So far, Taxol hasn't been as brutal as the stuff I was getting, but rest assured, it's no picnic. To feel like "myself" has become a foreign notion; I'm assuming that I will have to get used to a new normal going forward, and that makes me sad. I haven't felt the need to mourn the loss of my breasts or my hair, but I used to be someone with no chronic health issues, save for the occasional ache or pain associated with getting older. Now, I think that phase of my life has ended. Chemotherapy will leave an indelible mark on me, sort of like a tattoo, but one that only I will know is there.
Speaking of tattoos, I was watching LA Ink on Netflix before it was yanked off the Web site without warning. I've noticed that tends to happen. One thing that would improve the service would be to warn subscribers how long the content is available for. That way, chemo patients like myself can budget how much time we need to devote to binge-watching before our chosen programs up and disappear. Believe it or not, it's important, especially for someone like me. When your livelihood is compromised by cancer treatments, you need to find other ways to occupy your time. Netflix has been a godsend. In other circumstances, it would be a gross dereliction of duty to spend so much time watching old TV series, (notice how I didn't refer to it as "procrastination"), but right now, I've got nothing but time on my hands.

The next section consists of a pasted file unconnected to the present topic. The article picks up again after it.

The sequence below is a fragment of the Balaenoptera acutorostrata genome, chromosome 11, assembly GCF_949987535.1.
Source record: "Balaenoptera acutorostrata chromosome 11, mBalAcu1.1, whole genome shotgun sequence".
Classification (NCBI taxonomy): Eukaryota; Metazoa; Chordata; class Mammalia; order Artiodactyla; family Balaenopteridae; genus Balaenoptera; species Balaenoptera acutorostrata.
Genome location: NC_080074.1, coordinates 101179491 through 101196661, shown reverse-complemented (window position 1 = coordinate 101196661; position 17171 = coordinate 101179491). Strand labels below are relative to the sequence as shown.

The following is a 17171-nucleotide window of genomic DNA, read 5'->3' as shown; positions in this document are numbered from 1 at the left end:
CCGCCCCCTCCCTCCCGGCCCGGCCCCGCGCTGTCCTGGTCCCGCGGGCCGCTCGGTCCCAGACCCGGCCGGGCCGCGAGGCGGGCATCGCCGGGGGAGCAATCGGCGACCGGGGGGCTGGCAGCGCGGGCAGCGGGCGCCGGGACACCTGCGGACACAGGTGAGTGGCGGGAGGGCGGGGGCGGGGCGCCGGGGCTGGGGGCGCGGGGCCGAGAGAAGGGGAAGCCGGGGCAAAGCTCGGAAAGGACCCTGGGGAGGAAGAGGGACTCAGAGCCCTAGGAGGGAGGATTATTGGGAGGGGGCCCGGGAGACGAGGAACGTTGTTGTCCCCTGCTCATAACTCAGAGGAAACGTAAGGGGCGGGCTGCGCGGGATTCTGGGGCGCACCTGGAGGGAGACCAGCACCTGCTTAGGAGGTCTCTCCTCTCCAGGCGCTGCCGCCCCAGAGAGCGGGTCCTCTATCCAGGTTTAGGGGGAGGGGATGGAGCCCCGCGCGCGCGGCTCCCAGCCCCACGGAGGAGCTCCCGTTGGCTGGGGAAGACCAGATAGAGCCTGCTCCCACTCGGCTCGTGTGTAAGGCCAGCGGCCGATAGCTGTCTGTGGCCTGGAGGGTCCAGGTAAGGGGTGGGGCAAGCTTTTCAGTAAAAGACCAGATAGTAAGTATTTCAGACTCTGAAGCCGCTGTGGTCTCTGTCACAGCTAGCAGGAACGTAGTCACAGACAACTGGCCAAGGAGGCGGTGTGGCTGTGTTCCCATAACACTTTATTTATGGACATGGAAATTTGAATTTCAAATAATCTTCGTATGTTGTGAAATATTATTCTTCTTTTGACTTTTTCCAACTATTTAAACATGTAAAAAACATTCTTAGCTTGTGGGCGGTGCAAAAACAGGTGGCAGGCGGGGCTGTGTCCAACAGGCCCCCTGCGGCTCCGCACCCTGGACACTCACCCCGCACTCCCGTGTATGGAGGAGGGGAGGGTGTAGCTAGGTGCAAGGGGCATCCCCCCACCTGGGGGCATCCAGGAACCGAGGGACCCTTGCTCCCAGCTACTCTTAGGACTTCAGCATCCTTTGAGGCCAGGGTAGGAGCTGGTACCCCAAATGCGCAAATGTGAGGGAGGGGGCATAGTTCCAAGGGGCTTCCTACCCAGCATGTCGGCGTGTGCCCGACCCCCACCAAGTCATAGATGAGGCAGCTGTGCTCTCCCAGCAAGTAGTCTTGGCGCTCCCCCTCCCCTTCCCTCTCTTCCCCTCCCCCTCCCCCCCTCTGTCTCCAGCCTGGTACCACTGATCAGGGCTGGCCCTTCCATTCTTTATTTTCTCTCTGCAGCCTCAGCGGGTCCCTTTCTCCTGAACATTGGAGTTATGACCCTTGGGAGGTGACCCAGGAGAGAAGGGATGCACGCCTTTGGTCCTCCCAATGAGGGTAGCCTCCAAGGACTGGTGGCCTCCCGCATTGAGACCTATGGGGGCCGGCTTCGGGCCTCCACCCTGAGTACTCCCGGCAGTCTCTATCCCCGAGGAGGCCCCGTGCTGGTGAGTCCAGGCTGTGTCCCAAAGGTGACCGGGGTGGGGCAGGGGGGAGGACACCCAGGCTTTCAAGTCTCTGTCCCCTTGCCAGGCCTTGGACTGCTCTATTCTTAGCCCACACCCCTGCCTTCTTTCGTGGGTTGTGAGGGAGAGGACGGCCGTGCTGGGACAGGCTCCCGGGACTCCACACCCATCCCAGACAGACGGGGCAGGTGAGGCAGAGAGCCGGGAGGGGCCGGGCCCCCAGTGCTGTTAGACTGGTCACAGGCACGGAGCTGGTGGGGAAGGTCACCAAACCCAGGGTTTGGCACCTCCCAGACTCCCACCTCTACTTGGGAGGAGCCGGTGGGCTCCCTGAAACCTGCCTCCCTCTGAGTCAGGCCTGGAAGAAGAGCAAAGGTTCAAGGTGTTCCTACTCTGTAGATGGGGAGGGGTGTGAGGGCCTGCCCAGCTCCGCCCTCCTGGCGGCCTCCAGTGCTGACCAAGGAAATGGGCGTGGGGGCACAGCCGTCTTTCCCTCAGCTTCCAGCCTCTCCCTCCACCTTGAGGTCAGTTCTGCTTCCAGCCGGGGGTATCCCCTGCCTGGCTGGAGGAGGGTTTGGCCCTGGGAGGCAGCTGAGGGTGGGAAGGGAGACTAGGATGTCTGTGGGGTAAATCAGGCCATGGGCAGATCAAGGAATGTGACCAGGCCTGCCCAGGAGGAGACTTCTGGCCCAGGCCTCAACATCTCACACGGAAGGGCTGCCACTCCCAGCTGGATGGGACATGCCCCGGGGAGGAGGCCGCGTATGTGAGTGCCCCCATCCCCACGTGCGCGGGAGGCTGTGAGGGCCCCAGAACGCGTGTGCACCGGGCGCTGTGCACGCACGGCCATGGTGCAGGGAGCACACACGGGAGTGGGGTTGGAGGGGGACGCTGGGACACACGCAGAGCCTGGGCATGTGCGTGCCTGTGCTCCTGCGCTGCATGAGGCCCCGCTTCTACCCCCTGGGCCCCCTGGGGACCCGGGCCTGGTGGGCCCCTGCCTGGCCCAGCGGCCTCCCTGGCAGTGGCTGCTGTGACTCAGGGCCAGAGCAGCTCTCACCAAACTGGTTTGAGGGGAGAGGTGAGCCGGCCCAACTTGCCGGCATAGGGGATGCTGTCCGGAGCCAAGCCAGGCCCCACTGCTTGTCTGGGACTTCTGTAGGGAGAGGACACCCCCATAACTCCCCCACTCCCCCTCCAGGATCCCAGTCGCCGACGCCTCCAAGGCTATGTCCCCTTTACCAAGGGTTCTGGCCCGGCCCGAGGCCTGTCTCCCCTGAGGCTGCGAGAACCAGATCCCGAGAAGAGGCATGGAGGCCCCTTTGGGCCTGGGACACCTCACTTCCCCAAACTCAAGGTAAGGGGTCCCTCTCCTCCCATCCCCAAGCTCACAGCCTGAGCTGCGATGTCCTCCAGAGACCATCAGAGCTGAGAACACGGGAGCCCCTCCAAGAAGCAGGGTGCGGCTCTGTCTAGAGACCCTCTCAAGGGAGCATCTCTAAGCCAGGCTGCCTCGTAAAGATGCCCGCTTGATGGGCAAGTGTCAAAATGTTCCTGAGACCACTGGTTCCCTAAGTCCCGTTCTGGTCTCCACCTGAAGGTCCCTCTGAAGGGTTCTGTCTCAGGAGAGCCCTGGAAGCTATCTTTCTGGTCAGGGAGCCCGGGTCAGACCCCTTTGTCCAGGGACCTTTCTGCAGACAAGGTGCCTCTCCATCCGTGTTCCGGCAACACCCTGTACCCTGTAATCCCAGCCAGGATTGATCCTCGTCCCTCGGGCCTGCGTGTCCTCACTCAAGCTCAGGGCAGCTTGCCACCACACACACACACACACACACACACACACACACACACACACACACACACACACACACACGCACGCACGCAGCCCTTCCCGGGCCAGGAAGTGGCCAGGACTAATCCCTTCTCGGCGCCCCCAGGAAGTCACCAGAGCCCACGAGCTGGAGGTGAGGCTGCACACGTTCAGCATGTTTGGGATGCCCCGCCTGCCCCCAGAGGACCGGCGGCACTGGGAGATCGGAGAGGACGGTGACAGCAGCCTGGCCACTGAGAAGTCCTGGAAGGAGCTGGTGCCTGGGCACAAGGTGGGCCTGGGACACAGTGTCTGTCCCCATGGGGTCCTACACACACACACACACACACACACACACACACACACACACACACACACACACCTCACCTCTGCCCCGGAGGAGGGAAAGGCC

Back to the tattoos. While watching LA Ink, I noticed that many people get tattooed to commemorate survival of a cancer diagnosis. I've toyed with the idea of getting a tattoo for a long time, and I came really close to taking the plunge about 4 years ago when I was living in Toronto, but for various reasons, I never pulled the trigger. Now, I'm thinking seriously about it again because, as I said, I am a different person, both physically and emotionally.
The question is, what sort of tattoo do I want to get to commemorate my own journey? It will for sure not be a pink ribbon or anything to signify any awareness of breast cancer. I've been thinking about a symbol of transformation like a butterfly or a moth, or maybe something more spiritual like a Ganesha, the Hindu god of success, pictured above. I haven't quite worked out the details, but I'm certain I'll have plenty of time to think about it.
I've written this while undergoing treatment, and right now, I feel like I've had one too many during happy hour. It's not the poison, but the antihistamine I'm being given to prevent an allergic reaction to it. The one thing you always have to remember during chemotherapy is that it might be killing you, but it makes you sleep like a baby; at least for a few hours.